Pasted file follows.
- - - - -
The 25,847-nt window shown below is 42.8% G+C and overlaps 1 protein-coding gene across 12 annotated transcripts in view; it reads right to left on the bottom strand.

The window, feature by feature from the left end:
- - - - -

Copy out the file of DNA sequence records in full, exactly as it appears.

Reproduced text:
The 25,847-nt window shown below is 42.8% G+C and overlaps 1 protein-coding gene across 12 annotated transcripts in view; it reads right to left on the bottom strand.

The window, feature by feature from the left end: